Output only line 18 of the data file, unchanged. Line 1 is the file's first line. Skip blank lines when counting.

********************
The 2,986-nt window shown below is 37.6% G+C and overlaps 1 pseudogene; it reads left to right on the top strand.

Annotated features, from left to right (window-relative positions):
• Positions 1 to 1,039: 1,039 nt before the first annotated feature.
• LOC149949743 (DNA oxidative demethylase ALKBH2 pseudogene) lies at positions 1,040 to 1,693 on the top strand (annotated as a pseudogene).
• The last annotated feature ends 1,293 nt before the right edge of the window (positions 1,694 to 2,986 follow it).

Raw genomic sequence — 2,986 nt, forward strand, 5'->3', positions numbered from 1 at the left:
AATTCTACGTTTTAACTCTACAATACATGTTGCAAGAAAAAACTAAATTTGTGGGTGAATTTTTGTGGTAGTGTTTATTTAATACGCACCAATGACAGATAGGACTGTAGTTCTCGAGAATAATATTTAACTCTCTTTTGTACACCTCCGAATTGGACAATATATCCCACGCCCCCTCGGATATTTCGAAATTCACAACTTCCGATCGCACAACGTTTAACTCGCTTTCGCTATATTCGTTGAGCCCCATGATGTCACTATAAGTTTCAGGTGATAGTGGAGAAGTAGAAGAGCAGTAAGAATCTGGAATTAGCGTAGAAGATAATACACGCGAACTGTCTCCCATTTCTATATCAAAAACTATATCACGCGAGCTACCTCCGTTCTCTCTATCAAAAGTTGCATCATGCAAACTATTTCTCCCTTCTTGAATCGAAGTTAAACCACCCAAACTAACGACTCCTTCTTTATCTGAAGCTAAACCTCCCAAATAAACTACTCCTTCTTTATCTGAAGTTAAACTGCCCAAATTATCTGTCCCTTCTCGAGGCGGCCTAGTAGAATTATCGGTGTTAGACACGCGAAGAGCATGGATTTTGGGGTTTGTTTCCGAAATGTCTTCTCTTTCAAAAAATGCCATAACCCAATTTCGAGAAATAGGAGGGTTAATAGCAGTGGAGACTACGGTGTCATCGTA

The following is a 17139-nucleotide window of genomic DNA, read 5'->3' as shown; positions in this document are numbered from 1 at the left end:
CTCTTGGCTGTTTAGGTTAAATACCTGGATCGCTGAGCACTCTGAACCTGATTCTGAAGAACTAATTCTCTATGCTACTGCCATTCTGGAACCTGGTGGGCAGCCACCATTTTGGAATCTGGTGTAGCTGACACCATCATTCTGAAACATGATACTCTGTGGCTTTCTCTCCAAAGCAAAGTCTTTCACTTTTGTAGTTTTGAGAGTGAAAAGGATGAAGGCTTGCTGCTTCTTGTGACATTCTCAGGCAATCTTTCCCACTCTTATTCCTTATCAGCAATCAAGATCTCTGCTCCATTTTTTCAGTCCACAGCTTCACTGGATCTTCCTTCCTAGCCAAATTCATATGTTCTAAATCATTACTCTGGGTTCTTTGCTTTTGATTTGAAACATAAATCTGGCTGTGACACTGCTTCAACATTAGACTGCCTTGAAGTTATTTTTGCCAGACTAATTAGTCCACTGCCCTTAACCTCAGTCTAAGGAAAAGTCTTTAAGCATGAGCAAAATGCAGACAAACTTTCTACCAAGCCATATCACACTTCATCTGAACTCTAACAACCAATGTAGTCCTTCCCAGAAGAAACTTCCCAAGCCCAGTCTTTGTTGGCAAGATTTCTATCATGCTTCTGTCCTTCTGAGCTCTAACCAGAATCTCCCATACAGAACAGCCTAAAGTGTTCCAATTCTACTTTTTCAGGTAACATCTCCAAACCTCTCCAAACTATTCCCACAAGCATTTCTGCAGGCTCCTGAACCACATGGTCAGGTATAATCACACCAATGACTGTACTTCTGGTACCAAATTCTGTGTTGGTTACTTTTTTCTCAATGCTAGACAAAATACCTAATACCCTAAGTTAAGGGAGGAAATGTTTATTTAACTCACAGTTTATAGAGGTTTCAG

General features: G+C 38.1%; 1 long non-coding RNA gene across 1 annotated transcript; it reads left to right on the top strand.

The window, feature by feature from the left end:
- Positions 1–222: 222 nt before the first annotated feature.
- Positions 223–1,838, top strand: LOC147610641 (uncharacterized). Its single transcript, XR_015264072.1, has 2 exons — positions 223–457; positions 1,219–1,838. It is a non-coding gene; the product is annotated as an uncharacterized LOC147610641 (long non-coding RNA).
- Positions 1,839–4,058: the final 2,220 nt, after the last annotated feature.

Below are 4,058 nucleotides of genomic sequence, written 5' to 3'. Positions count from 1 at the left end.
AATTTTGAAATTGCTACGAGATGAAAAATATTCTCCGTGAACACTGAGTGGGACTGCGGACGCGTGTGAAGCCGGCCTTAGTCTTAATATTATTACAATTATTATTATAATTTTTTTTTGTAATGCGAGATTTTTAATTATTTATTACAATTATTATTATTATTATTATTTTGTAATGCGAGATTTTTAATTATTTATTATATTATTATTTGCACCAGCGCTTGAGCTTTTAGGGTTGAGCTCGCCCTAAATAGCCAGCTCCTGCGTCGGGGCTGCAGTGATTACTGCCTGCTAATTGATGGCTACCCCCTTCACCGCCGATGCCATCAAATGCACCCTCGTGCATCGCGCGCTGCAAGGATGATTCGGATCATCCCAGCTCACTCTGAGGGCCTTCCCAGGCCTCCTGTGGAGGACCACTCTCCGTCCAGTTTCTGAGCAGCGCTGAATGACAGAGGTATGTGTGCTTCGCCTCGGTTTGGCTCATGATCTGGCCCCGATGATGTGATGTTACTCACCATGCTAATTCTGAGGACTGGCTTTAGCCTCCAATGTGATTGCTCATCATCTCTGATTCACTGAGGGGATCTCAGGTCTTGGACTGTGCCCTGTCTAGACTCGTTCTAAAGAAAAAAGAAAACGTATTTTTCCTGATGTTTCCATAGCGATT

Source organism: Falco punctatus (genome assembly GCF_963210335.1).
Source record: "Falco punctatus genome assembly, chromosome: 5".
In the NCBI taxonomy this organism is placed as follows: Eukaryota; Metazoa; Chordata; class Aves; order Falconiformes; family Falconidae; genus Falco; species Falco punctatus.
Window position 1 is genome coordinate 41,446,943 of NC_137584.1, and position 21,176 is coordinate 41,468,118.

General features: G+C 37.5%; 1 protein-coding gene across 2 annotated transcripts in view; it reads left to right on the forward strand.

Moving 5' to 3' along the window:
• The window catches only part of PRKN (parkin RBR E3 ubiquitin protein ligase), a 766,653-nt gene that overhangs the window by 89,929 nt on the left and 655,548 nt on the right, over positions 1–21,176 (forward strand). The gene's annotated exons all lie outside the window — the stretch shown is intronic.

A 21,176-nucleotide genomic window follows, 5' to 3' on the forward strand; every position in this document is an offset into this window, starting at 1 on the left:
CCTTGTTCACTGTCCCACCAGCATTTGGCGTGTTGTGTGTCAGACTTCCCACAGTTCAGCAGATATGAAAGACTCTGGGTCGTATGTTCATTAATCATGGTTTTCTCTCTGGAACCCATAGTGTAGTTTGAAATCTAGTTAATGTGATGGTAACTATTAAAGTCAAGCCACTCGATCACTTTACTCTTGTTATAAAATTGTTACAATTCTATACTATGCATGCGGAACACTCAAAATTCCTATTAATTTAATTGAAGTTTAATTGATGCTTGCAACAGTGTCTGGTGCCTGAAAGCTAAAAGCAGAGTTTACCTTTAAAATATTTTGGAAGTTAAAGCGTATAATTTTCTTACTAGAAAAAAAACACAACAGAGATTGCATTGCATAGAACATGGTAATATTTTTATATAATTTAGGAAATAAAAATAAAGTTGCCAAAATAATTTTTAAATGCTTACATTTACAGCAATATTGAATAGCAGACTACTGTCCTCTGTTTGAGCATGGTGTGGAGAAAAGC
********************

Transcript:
Source record: "Falco punctatus genome assembly, chromosome: 5".